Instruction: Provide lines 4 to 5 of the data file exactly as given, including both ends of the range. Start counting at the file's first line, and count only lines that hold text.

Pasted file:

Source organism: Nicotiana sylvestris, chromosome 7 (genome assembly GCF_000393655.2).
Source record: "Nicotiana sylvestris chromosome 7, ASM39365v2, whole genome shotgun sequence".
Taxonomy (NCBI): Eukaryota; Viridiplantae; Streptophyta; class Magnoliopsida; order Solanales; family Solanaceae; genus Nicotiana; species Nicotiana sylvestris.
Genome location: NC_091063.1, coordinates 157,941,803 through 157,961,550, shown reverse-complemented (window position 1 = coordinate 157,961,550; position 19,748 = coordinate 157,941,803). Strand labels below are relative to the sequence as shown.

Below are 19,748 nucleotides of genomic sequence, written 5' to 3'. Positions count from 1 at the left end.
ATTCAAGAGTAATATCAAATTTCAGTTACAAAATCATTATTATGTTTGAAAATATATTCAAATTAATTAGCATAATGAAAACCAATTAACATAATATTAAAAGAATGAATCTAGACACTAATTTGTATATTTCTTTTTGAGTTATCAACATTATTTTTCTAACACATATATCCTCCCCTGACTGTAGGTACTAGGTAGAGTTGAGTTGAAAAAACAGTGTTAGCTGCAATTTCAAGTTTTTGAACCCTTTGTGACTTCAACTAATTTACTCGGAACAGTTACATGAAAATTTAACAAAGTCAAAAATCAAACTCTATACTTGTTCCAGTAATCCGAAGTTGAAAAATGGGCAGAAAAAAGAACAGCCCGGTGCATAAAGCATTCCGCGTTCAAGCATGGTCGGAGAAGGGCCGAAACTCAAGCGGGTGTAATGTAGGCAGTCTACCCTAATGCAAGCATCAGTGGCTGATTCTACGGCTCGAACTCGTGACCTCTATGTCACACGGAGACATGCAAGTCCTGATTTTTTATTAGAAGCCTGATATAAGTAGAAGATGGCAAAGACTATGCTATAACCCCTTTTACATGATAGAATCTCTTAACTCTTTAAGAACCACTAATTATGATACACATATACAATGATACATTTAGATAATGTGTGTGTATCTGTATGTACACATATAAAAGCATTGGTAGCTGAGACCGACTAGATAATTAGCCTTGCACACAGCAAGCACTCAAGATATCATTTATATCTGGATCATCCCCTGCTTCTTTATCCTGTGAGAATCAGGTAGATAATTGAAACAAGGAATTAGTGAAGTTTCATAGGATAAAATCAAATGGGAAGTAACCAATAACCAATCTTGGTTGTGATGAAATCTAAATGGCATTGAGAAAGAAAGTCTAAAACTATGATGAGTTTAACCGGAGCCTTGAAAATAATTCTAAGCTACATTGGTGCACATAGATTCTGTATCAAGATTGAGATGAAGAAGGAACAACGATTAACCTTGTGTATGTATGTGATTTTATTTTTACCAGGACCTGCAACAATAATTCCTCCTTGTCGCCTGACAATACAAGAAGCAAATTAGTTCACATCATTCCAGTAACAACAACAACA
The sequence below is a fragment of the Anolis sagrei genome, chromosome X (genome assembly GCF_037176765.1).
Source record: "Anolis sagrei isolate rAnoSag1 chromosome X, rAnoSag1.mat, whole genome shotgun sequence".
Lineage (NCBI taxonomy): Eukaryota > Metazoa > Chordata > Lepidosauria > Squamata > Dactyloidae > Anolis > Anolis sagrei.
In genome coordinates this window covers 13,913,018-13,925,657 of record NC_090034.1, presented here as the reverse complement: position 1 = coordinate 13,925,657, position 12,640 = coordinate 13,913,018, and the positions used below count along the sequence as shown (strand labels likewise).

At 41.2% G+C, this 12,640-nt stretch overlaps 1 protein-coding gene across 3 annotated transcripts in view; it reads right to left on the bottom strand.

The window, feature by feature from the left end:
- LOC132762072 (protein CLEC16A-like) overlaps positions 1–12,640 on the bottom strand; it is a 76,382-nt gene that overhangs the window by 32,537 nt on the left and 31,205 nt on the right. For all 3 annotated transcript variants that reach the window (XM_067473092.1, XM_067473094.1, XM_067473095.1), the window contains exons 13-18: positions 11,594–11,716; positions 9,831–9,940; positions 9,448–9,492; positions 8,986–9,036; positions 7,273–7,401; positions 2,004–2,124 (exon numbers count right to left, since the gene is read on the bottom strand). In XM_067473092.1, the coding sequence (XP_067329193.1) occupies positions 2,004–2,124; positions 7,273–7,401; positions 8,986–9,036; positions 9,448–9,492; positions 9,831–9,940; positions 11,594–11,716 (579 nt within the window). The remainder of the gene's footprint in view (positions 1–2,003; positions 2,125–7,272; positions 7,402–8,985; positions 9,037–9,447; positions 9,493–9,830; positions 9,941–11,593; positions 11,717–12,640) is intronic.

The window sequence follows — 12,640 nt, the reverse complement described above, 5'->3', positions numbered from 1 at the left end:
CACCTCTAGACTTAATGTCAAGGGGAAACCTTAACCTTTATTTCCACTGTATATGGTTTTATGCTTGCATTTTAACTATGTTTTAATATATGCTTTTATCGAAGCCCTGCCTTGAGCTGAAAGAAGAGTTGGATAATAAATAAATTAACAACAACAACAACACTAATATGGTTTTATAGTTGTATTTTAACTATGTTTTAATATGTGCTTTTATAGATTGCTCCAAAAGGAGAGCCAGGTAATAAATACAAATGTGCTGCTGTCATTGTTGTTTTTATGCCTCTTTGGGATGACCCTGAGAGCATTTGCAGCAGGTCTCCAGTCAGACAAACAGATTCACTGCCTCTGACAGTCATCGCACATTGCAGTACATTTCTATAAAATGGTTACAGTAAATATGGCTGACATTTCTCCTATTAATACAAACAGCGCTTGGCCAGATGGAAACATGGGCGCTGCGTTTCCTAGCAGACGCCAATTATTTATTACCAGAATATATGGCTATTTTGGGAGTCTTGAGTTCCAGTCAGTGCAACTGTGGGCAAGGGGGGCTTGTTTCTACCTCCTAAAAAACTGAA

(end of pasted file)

Genome location: NC_091063.1, coordinates 157,941,803 through 157,961,550, shown reverse-complemented (window position 1 = coordinate 157,961,550; position 19,748 = coordinate 157,941,803). Strand labels below are relative to the sequence as shown.

Below are 19,748 nucleotides of genomic sequence, written 5' to 3'. Positions count from 1 at the left end.